Written by Gerry Duggan and Scott Snyder
Art by Matteo Scalera and Lee Loughridge
Published by DC Comics
Release Date: August 13, 2014
Batman returns to the modern day with a one-shot issue that brings the Dark Knight up to speed with Batman: Eternal and reintroduces Arkham Asylum’s status quo to Gotham City. A killer is on the loose, threatening all of Leslie Thompkin’s patients in the worst parts of the city. Can Batman discover his identity before the good doctor becomes his next invisible victim?
Done-in-one stories are really tricky. Fans say they want them over long, over-arching storylines (or at the least in-between them), but then when they arrive, they can often feel inconsequential by comparison. This issue, unfortunately, suffers from that phenomenon for me.
Gerry Duggan puts together a solid story in 22 pages, reminiscent of a lot of what I remember 90s Detective Comics to be. There’s a new villain with a slightly odd hook to their M.O., but not too distinct as to require explanation that won’t fit in a single issue. A personal connection to Batman, in this case the targeting of Leslie Thompkins (who, side note, has been making quite the rounds in the Bat-titles the last few months). And a mystery — again nothing too tough — but enough to warrant the Dark Knight’s intervention in addition to the police. It’s a good read, although feels as much like the one-shot it is.
What this issue doesn’t do that well is bring Batman back to his new Eternal status quo. We’re told what the deal is in a gorgeous double-page spread, from Batman’s estrangement from the police, to Catwoman and James Gordon’s new roles in the greater tapestry. And yet, we see a Batman interacting with Detective Bullock at a crime scene in the open (weren’t they just throwing punches last week in Detective?) and no connection to Arkham’s upheaval in the weekly series. The latter is surprising, given Duggan’s next dance with the Bat is in October’s Arkham Manor series.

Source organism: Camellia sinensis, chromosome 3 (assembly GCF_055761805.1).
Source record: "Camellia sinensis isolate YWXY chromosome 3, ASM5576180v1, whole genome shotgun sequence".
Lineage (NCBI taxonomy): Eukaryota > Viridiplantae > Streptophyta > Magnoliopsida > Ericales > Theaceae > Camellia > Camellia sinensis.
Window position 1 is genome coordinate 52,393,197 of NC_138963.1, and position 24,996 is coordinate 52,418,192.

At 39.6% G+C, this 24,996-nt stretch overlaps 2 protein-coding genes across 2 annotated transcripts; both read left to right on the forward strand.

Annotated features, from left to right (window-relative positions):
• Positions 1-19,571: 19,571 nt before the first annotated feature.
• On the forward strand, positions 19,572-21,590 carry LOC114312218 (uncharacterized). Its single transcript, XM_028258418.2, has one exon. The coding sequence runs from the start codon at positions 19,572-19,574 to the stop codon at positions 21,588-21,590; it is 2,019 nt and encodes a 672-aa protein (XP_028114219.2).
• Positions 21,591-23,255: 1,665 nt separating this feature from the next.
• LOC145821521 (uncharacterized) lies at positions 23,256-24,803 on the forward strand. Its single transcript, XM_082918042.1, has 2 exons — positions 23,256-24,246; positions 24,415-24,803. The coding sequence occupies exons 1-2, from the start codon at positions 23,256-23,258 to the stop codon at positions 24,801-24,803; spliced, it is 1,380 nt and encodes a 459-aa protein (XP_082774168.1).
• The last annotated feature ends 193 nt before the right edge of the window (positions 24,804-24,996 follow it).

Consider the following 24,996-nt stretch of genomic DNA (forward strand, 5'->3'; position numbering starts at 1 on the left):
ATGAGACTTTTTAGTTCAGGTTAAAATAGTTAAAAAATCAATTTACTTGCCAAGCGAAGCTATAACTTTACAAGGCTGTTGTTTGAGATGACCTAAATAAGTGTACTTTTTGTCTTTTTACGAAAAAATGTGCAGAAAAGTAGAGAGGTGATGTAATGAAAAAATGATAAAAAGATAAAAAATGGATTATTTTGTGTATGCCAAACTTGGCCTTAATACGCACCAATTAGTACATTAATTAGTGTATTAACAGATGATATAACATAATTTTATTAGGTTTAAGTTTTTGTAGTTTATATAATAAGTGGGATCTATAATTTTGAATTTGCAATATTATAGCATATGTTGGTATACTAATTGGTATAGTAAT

Matteo Scalera’s pencils and inks are well chosen for the tale, rough around the edges and moody like the best serial killer stories should be. While I’m not super fond of his body shape for the Batman — which seems to flatten out around the waist and elongate his midsection oddly — Scalera’s treatment of the Batmobile is stand-out, as is his close-ups of the killer’s (and his victims’) features.
The entire issue is very strongly structured visually, with panel cuts and close-ups balanced beautifully from page to page. Combined with Loughridge’s sandy tan and blue color palette, this issue feels very much like an ode to True Detective, in the most flattering way possible.
Ultimately, Batman #34 is a good tale that comes at a bad time. With the epic Zero Year having finished its 12 issue run, and a major cross-company event streaming through every title next month, Duggan’s done-in-one feels like it doesn’t have the legs it needs to make an impact. Nevertheless, the visual design is a fun diversion, and worth checking into for the month at hand.
The Verdict: 7.5/10